Music

Sélébéyone Is at the Intersection of Experimental Hip-Hop, Jazz & Wolof

The international 'avant-rap collective' deliver a new album packed with impressive rhymes from Senegal's Gaston Bandimic.

Shrouded in birdsong, Senegalese filmmaker Djibril Diop Mambéty opens up “Djibril,” the second track on Sélébéyone’s new album with grave certainty. In French he tells us: "You must close your eyes. Have you closed your eyes? You see points of light. Close them tightly. Each time that you want to see the light, you must close your eyes."

It encapsulates an astounding album in Xaybu: The Unseen that sounds like a spiraling Miles Davis as cosmonaut lost in geometric prisms of Africa. Free jazz in the lost outer dimensions may not be for everyone but this ‘international avant-rap collective’ as they like to call themselves sound less like session musicians polishing off their licks when Senegalese star, Gaston Bandimic, is cutting loose at the heart of it all.

Down wormholes of terror and abject confusion this group’s best moments are when they shoot for spiritually and mysticism through sonic chaos. Saxophonists Steve Lehman of Los Angeles and Maciek Lasserre of Paris ride off the energy that pours out of Bandimic. He delivers in Wolof as if it were for the last time.

That he and Lasserre are both Sufi Muslims, makes the record take on a shape of its own and attempts to reveal the connection they have with the unknown. When I manage to track him down he is in Lyon with his family. A hip-hop star back in Africa, he appears on this transatlantic album that sounds at times like a bad dream in an 80s movie. What is the deal here?

Bandimic describes making music as making new universes, citing “the symbiosis of cultures and civilizations” and how “jazz is not symmetrical, it’s another level — just as the spirit is not palpable. It is abstract”.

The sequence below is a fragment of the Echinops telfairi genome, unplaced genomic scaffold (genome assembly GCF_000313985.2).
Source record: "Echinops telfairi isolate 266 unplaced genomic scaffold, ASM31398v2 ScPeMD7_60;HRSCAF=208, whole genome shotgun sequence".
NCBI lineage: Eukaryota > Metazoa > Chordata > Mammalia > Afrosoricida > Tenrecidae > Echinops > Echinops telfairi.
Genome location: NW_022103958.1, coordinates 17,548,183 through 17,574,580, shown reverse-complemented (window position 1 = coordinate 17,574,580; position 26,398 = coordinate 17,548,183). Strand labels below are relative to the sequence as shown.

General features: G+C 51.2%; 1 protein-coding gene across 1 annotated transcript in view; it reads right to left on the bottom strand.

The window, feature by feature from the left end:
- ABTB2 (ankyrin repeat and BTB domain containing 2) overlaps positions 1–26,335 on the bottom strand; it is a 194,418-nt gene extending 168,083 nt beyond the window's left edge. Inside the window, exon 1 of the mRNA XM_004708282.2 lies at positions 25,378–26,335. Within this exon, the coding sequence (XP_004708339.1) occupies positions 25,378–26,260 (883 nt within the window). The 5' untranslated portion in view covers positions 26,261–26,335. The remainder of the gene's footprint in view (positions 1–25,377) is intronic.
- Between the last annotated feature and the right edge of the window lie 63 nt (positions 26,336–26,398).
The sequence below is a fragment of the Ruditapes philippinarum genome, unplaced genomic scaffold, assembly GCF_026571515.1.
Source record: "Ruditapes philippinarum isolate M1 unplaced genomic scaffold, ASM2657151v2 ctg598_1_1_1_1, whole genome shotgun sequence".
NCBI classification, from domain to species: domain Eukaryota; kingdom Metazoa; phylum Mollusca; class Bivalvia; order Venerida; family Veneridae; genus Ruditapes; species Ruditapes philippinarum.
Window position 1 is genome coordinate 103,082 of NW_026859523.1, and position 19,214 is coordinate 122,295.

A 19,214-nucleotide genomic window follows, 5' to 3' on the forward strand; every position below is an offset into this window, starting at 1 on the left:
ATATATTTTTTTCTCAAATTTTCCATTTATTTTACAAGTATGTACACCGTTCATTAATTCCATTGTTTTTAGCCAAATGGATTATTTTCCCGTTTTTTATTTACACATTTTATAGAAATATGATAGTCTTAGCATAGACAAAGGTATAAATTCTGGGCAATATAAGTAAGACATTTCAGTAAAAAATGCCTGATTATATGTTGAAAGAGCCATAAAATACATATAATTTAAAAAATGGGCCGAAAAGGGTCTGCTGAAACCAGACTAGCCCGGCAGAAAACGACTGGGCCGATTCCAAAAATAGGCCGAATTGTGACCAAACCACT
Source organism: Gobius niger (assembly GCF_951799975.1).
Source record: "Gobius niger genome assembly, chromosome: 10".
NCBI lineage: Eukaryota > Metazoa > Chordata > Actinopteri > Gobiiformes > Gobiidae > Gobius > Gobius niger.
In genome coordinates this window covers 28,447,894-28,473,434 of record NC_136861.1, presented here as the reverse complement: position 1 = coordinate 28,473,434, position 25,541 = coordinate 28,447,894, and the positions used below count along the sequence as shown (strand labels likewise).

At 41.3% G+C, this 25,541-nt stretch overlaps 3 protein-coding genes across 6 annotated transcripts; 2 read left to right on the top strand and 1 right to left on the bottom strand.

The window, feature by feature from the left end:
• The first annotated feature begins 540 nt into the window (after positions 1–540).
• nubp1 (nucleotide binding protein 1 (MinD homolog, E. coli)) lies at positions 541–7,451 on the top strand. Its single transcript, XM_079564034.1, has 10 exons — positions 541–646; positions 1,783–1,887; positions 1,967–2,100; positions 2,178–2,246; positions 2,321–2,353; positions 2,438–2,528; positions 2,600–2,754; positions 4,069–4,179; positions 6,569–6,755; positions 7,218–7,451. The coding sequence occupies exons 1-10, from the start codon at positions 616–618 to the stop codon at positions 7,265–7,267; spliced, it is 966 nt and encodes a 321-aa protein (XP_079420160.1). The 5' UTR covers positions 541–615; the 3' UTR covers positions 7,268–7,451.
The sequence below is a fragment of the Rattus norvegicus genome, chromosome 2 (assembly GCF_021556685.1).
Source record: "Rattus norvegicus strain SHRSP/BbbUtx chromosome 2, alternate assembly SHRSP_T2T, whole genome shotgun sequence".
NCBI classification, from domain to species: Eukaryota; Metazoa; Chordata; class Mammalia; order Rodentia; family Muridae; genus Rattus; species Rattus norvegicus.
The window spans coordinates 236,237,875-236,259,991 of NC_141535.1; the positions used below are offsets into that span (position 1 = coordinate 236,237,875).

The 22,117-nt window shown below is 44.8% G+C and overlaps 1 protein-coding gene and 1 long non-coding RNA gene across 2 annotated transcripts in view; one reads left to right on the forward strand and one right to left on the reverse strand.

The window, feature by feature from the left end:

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Music

6 Samples From 'Éthiopiques' in Hip-Hop

A brief history of Ethio-jazz cultural exchange featuring songs by Nas & Damian Marley, K'naan, Madlib and more.

This article was originally published on OkayAfrica in March, 2017. We're republishing it here for our Crossroads series.

It's 2000 something. I'm holed up in my bedroom searching for samples to chop up on Fruity Loops. While deep into the free-market jungle of Amazon's suggested music section, I stumble across a compilation of Ethiopian music with faded pictures of nine guys jamming in white suit jackets. I press play on the 30 second sample.

My mind races with the opportunities these breakbeats offered a budding beat maker. Catchy organs, swinging horns, funky guitar riffs, soulful melodies and grainy and pained vocalists swoon over love lost and gained. Sung in my mother tongue—Amharic—this was a far cry from the corny synthesizer music of the 1990s that my parents played on Saturday mornings. I could actually sample this shit.

The next day, I burn a CD and pop it into my dad's car. His eyes light up when the first notes ooze out of the speakers. “Where did you get this?" He asks puzzlingly. “The internet," I respond smiling.

In the 1970s my dad was one of thousands of high school students in Addis Ababa protesting the monarchy. The protests eventually created instability which lead to a coup d'état. The monarchy was overthrown and a Marxist styled military junta composed of low ranking officers called the Derg came to power. The new regime subsequently banned music they deemed to be counter revolutionary. When the Derg came into power, Amha Eshete, a pioneering record producer and founder of Ahma Records, fled to the US and the master recordings of his label's tracks somehow ended up in a warehouse in Greece.

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